I’m not sure if I’m going to see the new It movie.  I’ve only seen bits and pieces of the Tim Curry TV series, as well.  Here’s the deal – It is, for me, the definitive Stephen King novel.  It’s the book I’ve probably read and re-read the most.  Other people prefer The Stand, or The Dark Tower, or whatever; It has always been the book for me.  It’s the reason why I’m attracted to big books.  One of the reasons why the book is so successful in instilling dread is specifically because of its heft; it literally weighs you down as you read it.  (Well, maybe not the Kindle version, but you get my meaning.)

I don’t need a movie version.  I don’t want a movie version.  The scene between Henry Bowers (the bully) and Patrick Hockstetter (the psychopath and arguably the single most creepy character in SK’s entire output) will always be more horrifying in my mind than it would be on screen – and considering what happens in that scene, I can’t possibly imagine it ever being filmed.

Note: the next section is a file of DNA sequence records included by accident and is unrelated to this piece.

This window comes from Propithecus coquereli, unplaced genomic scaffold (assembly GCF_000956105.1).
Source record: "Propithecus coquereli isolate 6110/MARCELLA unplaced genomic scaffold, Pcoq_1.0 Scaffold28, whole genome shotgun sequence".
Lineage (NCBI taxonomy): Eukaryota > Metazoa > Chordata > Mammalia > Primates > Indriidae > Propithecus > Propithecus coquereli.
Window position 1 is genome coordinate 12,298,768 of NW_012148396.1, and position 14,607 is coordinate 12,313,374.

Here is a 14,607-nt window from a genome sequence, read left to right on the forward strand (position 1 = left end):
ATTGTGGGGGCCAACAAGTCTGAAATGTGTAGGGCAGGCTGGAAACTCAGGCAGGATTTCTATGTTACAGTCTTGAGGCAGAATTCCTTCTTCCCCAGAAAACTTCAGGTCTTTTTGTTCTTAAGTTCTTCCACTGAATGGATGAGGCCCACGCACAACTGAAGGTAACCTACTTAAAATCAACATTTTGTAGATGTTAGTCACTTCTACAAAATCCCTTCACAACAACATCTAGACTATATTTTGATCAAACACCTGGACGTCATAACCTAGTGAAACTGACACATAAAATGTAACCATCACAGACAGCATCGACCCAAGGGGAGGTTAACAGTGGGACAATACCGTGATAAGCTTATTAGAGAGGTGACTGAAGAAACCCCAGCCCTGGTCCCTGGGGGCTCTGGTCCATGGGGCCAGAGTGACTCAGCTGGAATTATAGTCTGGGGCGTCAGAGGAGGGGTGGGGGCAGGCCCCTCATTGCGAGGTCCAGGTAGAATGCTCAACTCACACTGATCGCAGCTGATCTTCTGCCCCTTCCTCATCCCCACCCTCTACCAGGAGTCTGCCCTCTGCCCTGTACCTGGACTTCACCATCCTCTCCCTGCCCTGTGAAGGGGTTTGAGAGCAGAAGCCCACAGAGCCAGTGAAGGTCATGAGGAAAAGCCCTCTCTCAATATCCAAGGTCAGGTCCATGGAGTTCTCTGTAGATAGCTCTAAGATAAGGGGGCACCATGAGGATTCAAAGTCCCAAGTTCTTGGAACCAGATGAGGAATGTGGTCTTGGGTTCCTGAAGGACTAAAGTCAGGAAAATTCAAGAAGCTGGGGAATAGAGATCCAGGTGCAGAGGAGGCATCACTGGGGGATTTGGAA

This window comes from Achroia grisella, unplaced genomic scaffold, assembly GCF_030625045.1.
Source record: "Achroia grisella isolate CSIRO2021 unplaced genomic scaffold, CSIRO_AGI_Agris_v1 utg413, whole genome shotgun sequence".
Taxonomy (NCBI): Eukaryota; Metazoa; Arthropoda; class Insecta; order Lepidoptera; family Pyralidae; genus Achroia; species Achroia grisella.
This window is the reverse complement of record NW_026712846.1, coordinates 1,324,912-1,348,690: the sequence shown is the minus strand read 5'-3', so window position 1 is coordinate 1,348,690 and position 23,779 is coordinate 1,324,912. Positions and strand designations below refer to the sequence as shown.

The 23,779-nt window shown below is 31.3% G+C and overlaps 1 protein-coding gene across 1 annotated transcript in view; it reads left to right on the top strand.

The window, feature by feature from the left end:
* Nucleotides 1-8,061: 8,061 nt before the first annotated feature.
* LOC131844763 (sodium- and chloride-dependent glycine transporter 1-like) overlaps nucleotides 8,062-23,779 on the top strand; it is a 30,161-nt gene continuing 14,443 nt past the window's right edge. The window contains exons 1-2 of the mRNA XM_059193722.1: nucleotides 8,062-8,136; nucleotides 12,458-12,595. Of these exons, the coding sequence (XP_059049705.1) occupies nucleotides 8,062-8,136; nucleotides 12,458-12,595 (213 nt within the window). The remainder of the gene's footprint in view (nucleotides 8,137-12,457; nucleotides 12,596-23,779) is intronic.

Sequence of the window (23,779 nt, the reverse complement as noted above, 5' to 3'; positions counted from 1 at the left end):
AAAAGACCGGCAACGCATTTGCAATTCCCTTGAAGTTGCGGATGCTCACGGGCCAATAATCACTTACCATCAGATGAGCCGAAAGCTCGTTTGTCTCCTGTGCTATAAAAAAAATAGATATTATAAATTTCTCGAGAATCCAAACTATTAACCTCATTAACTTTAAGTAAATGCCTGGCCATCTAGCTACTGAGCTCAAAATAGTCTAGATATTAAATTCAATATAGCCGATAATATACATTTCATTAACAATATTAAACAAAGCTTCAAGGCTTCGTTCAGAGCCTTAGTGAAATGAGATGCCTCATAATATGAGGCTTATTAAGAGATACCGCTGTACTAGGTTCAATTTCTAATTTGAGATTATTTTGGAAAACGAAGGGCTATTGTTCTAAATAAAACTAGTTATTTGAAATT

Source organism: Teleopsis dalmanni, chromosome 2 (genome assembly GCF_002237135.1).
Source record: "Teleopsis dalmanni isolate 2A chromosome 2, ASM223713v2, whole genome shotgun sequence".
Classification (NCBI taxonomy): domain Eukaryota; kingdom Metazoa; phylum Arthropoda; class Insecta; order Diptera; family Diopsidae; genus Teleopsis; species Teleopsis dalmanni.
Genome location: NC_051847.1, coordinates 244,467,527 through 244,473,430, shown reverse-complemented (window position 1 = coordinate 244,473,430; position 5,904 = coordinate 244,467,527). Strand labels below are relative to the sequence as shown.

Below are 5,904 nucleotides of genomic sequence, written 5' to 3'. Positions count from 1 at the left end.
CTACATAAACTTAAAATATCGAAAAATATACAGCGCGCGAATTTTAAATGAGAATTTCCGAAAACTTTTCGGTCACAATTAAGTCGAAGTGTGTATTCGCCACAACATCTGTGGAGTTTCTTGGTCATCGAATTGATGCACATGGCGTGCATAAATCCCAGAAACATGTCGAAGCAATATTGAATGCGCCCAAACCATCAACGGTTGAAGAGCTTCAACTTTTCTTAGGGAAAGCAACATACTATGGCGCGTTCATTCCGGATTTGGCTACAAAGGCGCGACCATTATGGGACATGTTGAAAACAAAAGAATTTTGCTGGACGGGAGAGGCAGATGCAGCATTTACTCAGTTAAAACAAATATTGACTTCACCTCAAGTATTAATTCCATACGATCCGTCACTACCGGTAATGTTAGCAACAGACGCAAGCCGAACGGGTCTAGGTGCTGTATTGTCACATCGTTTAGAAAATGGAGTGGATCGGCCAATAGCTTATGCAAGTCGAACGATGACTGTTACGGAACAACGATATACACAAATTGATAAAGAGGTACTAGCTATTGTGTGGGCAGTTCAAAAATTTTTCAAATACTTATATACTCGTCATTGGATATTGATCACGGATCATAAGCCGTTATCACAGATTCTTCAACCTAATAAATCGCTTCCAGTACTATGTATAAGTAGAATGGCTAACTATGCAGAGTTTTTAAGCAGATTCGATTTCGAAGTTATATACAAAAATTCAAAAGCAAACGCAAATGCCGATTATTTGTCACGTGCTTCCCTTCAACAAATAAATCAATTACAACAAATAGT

I suppose I’m glad to hear that the new movie is getting good reviews, but that doesn’t necessarily make me want to see it.  I’d rather just re-read it again.


Speaking of books, it’s been a while since I ran down what I’ve read.  I read Leigh Bardugo’s two Six of Crows books, which were great fun; I just finished the final installment in N.J. Jemisin’s Stone Sky series, which was astonishing.  I’ve started reading Bryant & May and the Burning Man, and I’m enjoying it even if I’m not 100% sure where it’s going.

I did complete my (admittedly low) Goodreads reading challenge, so I’m feeling a bit more relaxed in terms of what to take on next.  I think I need a break from trilogies and such; I could use just a one-off every now and then.


I wasn’t going to play Destiny 2, and yet, well, I bought it.  Of course I did.  I’m barely into it – indeed, I got stuck in a too-hard section and gave up last night – but it’s Destiny, all right.  Still arguably the best-feeling shooter I’ve played in a while, though I’m not necessarily the best authority on that front.

Do you ever have games stuck in the back of your mind?  I do.  For the longest time I had Max Payne 3 lodged in there, for reasons I can’t possibly begin to fathom; right now it’s a cross between Bioshock Infinite and 2016’s DOOM.  I don’t know what makes me think of them; they’re just there, like bits of a song that get looped in my brain.


OK, that’s enough yakkin’.  I gotta close up shop.  Have a good weekend.  Thanks for reading.  I think I feel better?  I think I feel better.